April 23, 2019
By Mariya Gordeyeva
ALMATY (Reuters) – Beset by economic hardship, enterprising Turkmens have found a way to supplement their incomes – smuggling towels and bed linen into neighboring Kazakhstan.
Moving hundreds of items every trip in trademark Chinese plaid bags which at times have clogged airport luggage belts, informal traders – mostly women in their late forties and fifties – hand them over to relatives or local partners to be resold for up to five times the purchase price.
Dressed in traditional Central Asian garb such as headscarves and long skirts, these women arrive on almost every flight from Ashgabat to Almaty, Kazakhstan’s biggest city.
Textiles are among the few items manufactured domestically from local feedstock and prices for items produced by state-owned companies have remained stable for years even as the Turkmen manat lost four-fifths of its value on the black market due to Turkmenistan’s falling gas export revenue.
A deal to resume gas exports to Russia this month brought hope, but turned out to be small and short-term.
Turkmenistan, where president Kurbanguly Berdimukhamedov rules with an elaborate personality cult, is one of the world’s most closed countries.
There are no opposition parties or media critical of the government and Berdymukhamedov, often referred to as Arkadag (Protector), wields sweeping powers.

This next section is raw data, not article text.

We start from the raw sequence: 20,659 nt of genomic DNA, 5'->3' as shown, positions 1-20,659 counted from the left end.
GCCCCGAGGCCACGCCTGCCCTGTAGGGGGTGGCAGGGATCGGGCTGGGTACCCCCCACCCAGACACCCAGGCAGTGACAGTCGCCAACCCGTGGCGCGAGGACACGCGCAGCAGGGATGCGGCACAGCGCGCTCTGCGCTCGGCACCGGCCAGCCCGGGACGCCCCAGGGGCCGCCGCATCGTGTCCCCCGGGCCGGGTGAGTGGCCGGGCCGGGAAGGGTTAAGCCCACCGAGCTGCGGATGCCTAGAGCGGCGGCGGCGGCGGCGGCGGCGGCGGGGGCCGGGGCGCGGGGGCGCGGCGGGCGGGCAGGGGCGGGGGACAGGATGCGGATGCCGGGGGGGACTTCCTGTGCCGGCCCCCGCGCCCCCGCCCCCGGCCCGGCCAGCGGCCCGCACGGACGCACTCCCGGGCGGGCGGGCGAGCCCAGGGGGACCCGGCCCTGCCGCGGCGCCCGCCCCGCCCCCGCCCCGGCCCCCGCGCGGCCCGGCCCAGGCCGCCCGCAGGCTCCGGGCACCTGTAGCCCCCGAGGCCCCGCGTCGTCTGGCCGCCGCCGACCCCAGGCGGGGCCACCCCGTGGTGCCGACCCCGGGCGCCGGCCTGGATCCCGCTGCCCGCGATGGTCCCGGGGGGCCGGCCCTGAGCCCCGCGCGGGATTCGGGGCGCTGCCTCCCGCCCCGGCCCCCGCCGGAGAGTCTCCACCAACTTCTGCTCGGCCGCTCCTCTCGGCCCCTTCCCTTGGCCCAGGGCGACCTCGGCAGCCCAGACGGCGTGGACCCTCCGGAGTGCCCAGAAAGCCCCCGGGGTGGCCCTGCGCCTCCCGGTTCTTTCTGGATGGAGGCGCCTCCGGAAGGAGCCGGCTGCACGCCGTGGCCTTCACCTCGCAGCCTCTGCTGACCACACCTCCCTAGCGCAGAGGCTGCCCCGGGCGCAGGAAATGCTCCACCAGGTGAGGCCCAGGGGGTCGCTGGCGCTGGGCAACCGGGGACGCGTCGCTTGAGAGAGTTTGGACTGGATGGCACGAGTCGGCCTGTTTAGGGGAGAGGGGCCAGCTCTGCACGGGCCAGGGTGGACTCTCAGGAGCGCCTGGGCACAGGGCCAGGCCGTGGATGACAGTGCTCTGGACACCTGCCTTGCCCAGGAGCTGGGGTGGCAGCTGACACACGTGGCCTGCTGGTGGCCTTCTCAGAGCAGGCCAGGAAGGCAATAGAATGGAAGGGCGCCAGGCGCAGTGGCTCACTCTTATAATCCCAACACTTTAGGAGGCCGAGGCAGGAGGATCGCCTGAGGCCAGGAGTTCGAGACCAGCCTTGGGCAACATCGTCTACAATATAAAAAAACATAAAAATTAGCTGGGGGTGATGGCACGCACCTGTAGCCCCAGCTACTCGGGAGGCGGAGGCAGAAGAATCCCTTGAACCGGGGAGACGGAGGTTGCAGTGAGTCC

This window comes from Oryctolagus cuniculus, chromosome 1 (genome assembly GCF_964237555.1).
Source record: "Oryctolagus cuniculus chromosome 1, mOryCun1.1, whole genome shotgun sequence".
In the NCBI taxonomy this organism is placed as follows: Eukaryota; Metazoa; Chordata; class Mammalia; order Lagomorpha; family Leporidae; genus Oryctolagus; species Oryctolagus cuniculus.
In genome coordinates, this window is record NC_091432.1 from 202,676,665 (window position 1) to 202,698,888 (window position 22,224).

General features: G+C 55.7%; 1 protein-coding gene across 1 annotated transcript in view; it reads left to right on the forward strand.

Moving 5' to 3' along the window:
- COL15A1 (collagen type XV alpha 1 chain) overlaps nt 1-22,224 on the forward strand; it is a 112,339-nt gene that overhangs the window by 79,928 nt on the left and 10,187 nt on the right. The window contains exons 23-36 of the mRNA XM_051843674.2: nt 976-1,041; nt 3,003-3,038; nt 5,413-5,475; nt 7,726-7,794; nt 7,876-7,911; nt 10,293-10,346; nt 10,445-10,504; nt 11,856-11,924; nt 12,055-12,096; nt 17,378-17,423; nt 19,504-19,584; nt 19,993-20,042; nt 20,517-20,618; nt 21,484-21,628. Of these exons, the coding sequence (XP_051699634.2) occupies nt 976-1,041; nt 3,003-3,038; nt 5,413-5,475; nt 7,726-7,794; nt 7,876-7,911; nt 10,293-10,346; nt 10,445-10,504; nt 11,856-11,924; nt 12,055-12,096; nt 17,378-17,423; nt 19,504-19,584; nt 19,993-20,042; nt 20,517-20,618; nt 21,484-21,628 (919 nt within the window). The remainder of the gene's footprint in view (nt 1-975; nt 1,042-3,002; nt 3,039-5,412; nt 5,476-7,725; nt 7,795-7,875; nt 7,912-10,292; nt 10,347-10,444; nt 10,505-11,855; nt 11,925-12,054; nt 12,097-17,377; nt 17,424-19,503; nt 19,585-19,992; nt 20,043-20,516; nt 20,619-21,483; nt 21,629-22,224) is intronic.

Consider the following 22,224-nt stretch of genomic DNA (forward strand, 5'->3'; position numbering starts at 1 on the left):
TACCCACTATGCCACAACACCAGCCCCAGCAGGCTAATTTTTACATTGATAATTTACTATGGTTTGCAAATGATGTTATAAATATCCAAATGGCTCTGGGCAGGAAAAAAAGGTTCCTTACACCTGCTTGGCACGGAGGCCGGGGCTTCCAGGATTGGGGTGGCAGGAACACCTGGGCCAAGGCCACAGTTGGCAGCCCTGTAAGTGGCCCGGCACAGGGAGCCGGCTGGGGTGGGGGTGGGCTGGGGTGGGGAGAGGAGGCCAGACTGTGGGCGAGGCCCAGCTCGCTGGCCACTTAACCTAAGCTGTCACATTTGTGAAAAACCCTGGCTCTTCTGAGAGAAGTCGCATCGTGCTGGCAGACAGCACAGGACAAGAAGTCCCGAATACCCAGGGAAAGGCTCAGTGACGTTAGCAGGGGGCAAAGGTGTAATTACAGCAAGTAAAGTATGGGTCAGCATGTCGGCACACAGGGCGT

Turkmenistan rarely allows visits by foreign journalists and the textile trade offers a glimpse into the depth of its economic problems.
The trade attracted the attention of Almaty airport officials this year when luggage from Turkmenistan started clogging its belts. The planes, it turned out, were stuffed with textiles.
“My daughter trades at a bazaar (in Kazakhstan) and I bring her goods little by little… which I buy from our (Turkmen) stores,” said a Turkmen woman picking up bags from the luggage belt in Almaty, Kazakhstan’s commercial hub.
Like all other people involved in this informal textiles trading, the woman spoke on the condition of anonymity because traders like her dodge customs duties by claiming their goods are personal belongings not meant for resale.
These de facto smuggling operations reached industrial scale in early 2019, prompting the Almaty airport to lodge an official complaint with the Turkmen flag carrier.
“There were parcels weighing over 50-60 kilograms (110-130 pounds) each,” said Marina Zabara, a complaints inspector at the airport.
Oversized parcels have since disappeared but the flow of textiles continues. A Reuters reporter saw Turkmen travelers pick up parcels of textiles upon arrival in Almaty this month.
“A woman from Turkmenistan moved to our village last year and offered us to sell their textiles,” said a Kazakh trader working at a market on the outskirts of Almaty. “Her mother brings the goods as luggage, as many items as she can.”
At Almaty’s biggest market, traders display Turkmen bedding – often with traditional patterns based on deer and sheep horns or abstract human figures – from fully-packed cargo containers.
“The demand is good, with the most expensive bedding set priced at 10,000 tenge ($26),” said one trader.
Some hotels have also become wholesale buyers, Turkmens say.
The official exchange rate of the manat is 3.5 per dollar, but on the black market a dollar fetches 18.6 manat.
A Kazakh citizen who used to live in Turkmenistan told Reuters that by buying out luggage allowances from other travelers and bribing airline officials, a “shuttle trader” can move up to 200 kilograms (441 pounds) in one trip.
(Additional reporting by Olzhas Auyezov in Almaty and Marat Gurt in Ashgabat,; Writing by Olzhas Auyezov, editing by Ed Osmond)